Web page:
A global art movement connecting world-wide artists with local artists in Ecuador, Fiesta de Colores brought together 25 international, national and local artists to collaborate with the community of Canoa last year. Six months after the earthquake had destroyed much of the Ecuadorian coast and killed hundreds of people, Fiesta de Colores created an outdoor mural gallery of over 30 large-scale murals, while sharing skills and ideas with the community.

This November the project will be expanded with an additional 30 murals, along with a deepening of the partnership with the local high school. It will also be extended to the Amazonian region of Ecuador, where artists and the community will work together to create public art projects and bio-murals to promote environmental awareness.

Tomorrow, September 28,  you can support the project by joining Fiesta de Colores, the Public Service Artists Guild, and Chemistry Creative for an evening of art, music, food, spirits and camaraderie.  Tickets can be purchased here. If you are unable to attend the fundraiser, but would still like to support these projects, you can donate to its online fundraiser here.

What follows are a few of the many works that will be on exhibit and for sale at tomorrow’s fundraiser:

Gaia

Layqa Nuna Yawar

JT Liss

The event takes place from 7-11PM at Chemistry Creative, 315 Ten Eyck in Williamsburg

Note: The first three photos are from Fiesta de Colores, 2016

1 Don Rimx

2 Damaris Cruz

Don Rimx, Layqa Nuna Yawar and Gera Luz

All images courtesy Kristy McCarthy

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One of the highlights of my recent trip to Philly was my visit to the legendary TATTOOED MOM on South Street. Not only is it a first-rate restaurant and bar, but it is also an extraordinary oasis of creativity and street art. On this past trip, I discovered its overwhelmingly impressive second level.  An ever-evolving site that hosts a range of events, it was home — this time — to Characters Welcome 6, its sixth annual international sticker art exhibit. While there, I had the opportunity to speak to its visionary owner and director, Robert Perry.

What an amazing space this is! I was familiar with the downstairs. But this upstairs level is phenomenal! It is the perfect antidote to the — almost aseptic — direction so much of street art is taking. I’m so happy to have discovered it!

Yes! I tend to think of it as a hidden gem!

How long has TATTOOED MOM been around?

It was founded in 1997. This year it is celebrating its 20th anniversary.

And what about its name — TATTOOED MOM? What is its origin? Is it a reference to how welcoming it is to folks of all ages? 

It’s actually a reference to a specific person, Kathy “Mom” Hughes, who was a mother to so many — including band members who traveled through Philly.

I noticed downstairs works by Shepard Fairey, Wordsmith and other key street artists. And this upstairs has evolved into an authentic street art museum.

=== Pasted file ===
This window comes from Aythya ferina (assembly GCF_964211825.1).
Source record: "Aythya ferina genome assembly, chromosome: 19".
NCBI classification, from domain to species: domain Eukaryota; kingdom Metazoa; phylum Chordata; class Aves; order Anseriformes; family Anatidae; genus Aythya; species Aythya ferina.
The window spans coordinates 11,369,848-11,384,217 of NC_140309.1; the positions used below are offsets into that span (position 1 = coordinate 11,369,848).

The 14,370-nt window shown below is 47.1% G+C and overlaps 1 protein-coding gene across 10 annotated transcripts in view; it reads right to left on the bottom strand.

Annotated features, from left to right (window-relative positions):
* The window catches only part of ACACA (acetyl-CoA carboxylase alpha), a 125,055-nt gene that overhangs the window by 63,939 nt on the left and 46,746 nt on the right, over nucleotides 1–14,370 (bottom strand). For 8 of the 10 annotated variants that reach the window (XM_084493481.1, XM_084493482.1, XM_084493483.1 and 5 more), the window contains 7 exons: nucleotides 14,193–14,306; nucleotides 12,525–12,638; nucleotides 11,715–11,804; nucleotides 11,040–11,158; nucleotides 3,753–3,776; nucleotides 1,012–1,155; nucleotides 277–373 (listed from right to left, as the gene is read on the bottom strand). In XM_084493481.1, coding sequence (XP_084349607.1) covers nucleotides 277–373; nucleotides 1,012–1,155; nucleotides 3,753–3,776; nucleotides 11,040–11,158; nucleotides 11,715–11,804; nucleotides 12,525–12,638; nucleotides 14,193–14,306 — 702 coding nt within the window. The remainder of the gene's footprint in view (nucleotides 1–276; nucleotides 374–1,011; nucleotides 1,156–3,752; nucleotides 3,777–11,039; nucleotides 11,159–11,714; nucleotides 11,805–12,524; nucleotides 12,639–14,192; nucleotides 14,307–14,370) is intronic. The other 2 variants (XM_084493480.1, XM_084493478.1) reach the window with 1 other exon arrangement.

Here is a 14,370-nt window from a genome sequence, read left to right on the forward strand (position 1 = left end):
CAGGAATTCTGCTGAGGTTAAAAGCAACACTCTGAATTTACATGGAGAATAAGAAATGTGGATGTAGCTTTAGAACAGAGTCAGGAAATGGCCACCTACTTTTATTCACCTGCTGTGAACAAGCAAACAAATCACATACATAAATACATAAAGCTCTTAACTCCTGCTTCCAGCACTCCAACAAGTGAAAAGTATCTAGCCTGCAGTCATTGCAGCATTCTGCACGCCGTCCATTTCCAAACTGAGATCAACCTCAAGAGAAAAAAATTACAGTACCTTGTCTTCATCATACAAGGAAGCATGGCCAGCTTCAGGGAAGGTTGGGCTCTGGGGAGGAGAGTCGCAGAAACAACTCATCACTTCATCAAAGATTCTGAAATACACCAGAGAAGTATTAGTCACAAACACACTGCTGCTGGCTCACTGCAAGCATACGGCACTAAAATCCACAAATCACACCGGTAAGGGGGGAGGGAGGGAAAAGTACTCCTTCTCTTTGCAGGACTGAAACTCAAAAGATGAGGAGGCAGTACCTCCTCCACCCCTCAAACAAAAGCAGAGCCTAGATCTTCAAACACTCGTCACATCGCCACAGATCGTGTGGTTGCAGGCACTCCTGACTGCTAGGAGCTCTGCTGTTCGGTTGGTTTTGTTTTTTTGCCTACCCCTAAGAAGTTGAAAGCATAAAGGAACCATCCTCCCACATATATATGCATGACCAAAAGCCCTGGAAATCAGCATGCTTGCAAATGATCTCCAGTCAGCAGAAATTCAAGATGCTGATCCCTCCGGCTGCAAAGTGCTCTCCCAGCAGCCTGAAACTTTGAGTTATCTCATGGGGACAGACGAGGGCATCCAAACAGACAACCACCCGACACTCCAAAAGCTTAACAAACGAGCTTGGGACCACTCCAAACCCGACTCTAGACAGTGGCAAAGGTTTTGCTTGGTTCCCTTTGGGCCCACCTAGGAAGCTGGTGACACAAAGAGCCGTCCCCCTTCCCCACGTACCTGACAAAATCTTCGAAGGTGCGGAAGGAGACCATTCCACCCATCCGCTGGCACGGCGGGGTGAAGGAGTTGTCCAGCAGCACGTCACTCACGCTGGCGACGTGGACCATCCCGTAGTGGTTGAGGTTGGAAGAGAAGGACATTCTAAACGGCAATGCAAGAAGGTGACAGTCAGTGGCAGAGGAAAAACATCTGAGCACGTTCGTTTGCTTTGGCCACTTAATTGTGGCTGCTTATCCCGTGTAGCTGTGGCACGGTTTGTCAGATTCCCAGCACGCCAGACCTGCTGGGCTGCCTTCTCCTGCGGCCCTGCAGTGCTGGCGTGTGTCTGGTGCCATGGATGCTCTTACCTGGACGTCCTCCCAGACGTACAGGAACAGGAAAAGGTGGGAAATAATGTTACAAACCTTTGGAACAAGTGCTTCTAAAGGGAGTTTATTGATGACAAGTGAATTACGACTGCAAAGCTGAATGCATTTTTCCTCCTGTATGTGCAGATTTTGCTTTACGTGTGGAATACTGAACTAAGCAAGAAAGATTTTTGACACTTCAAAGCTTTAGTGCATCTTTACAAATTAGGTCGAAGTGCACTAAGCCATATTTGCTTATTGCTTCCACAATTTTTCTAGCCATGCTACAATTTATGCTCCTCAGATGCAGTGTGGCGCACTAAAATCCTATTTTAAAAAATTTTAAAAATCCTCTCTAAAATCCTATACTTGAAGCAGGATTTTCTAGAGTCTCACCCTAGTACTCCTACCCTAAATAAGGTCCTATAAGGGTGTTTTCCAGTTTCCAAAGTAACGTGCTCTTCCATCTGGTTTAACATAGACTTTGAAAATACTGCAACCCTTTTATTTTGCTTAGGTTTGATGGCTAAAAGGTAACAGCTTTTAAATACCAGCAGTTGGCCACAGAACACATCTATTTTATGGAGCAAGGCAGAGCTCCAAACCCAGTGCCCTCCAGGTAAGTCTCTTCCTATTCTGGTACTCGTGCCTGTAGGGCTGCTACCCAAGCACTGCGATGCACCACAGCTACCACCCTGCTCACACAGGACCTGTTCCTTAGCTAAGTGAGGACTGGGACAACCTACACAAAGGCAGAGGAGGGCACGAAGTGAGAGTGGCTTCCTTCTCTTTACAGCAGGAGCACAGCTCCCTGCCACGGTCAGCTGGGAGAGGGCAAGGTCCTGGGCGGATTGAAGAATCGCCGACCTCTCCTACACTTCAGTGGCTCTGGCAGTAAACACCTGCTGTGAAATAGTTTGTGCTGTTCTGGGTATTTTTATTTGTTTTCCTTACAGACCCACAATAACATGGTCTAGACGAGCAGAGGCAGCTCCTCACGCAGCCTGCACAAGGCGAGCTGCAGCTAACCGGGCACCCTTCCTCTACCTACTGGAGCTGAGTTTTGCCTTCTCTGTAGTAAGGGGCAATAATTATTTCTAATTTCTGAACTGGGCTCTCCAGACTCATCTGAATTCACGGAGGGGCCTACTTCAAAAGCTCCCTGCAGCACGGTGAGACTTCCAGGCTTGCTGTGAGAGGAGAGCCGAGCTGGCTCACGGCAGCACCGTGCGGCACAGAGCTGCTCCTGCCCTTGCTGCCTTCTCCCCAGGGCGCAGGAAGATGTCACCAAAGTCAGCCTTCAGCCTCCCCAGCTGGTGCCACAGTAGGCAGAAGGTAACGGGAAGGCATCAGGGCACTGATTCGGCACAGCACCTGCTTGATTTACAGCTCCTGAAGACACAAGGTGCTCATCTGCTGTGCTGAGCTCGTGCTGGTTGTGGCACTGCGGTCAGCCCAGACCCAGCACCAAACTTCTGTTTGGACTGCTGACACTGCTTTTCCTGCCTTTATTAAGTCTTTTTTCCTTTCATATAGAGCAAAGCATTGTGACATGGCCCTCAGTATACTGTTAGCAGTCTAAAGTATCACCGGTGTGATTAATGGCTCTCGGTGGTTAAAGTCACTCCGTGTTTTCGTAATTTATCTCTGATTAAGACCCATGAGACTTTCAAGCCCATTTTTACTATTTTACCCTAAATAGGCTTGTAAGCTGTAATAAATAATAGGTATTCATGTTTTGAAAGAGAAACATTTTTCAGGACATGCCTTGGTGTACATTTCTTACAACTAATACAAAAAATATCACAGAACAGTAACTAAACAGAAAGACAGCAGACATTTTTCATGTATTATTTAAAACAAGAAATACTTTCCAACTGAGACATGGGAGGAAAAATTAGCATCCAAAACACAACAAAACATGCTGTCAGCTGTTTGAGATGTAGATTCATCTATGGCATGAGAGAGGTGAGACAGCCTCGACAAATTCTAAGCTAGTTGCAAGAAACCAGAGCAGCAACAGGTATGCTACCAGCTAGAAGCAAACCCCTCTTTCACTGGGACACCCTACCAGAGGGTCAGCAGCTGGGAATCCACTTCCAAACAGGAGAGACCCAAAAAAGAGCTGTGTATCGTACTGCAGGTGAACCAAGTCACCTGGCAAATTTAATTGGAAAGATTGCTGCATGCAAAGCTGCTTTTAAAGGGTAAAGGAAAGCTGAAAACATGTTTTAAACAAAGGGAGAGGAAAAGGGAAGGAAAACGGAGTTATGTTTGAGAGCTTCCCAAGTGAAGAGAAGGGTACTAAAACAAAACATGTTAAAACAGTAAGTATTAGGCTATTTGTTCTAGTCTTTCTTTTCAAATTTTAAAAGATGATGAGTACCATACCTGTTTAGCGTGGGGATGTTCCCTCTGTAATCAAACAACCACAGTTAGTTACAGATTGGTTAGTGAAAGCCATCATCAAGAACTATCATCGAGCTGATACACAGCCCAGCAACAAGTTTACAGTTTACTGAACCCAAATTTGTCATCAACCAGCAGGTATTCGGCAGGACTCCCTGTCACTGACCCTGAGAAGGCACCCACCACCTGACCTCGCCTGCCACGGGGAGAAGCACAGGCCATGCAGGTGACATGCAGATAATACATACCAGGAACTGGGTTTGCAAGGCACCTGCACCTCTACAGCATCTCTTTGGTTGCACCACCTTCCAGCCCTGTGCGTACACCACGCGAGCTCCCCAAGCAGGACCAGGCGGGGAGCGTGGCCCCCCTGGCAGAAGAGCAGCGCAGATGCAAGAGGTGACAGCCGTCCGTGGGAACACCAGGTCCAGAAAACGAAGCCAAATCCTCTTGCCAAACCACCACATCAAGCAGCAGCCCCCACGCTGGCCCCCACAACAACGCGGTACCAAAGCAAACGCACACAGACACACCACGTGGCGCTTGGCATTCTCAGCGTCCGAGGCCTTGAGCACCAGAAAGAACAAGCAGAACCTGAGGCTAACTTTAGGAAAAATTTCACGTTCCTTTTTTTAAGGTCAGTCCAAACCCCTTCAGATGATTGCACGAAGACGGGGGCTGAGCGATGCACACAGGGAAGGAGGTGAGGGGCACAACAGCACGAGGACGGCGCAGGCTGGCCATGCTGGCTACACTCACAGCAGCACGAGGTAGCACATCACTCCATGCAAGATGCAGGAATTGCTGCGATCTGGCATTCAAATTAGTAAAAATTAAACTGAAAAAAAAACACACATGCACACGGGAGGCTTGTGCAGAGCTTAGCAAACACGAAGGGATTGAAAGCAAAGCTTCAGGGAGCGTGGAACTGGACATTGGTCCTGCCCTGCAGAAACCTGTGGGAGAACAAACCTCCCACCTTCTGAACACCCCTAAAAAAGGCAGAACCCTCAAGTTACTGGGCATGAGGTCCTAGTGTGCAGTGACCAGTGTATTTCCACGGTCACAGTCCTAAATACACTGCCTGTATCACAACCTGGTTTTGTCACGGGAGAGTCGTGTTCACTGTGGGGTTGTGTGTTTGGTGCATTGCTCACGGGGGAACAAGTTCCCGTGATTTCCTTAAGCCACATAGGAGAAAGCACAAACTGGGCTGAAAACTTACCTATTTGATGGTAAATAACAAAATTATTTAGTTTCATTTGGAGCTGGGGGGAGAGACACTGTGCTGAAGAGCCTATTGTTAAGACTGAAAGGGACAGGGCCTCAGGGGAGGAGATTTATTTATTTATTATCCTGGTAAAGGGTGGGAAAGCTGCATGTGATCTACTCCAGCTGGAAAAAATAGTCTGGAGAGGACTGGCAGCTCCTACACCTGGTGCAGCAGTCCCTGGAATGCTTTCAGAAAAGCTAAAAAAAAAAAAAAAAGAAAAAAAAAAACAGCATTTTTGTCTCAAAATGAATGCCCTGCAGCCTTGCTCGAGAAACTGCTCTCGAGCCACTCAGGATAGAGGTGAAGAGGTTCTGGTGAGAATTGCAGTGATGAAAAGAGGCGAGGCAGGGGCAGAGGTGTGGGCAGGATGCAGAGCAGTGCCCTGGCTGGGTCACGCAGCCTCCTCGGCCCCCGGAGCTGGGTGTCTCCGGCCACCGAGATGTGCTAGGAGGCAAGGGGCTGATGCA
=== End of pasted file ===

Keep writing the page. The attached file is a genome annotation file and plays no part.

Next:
Yes! I see it as an unofficial street art museum — anarchistic and ephemeral in its nature.

I assume, then, there are no official curators.

Yes, it’s all freestyle…uncurated. Everything that happens here is organic.

And I’ve noticed folks of all ages here today, including children.

Yes, children are invited to participate in several of our community-oriented activities. But in the evenings, this space is only open to adults.

I’m loving this sticker show. Philly has always been home to an amazing array of sticker artists.

Yes! It’s our sixth annual one — with contributions from many artists who aren’t local. And dozens of stickers from previous years’ shows remain on the walls.

What’s ahead?

We are constantly changing and evolving. We are always growing and expanding our activities and programs as we make new friends.

It sounds ideal! You’ve created quite a Utopia here!

Special thanks to Alberto of JMZ Walls for introducing me to Robert.

Photos by Lois Stavsky; interview conducted and edited by Lois Stavsky

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Deeply passionate about street art and graffiti, Green Villain has curated dozens of walls in a range of styles in Jersey City and beyond, including many in NYC.  On September 29th, the public is invited to celebrate the launch of Green Villain‘s second volume in an ongoing book series documenting various projects. Vol. II: Mural Program is a 124 page time capsule of the past four years of productions. The mural pictured above was painted in Jersey City by Victor Ving of Greetings Tour in 2015. What follows are several more images of street art and graffiti  — featured in the new book — that have surfaced in Jersey City. Specific locations of the artworks are provided in Vol. II: Mural Program.

Zimer, Jersey City, 2016

Rime, Jersey City, 2015

Dmote aka Shank, Jersey City, 2015

Clarence Rich, Jersey City, 2017

Rotterdam-based Eelco, Jersey City, 2014

Austrian artist Nychos, Jersey City, 2016

All are invited to join the Limited Edition Photo Book Launch —

Date: September 29th
Time: 6PM – 10PM
Address: 218 Central Ave, Floor 2, Jersey City
Music: Soul/Funk Vinyl Selections by Open Crates 
Catered Food and Beverages by River Horse

The following photographers contributed to Vol. II: Mural Program:  Charles A Boyce,  Vincent Marchetto, Marek Pagoda, Gregory D. Edgel, Billy Schon, Andrea Riot, Jayne Freeman and William Benzon.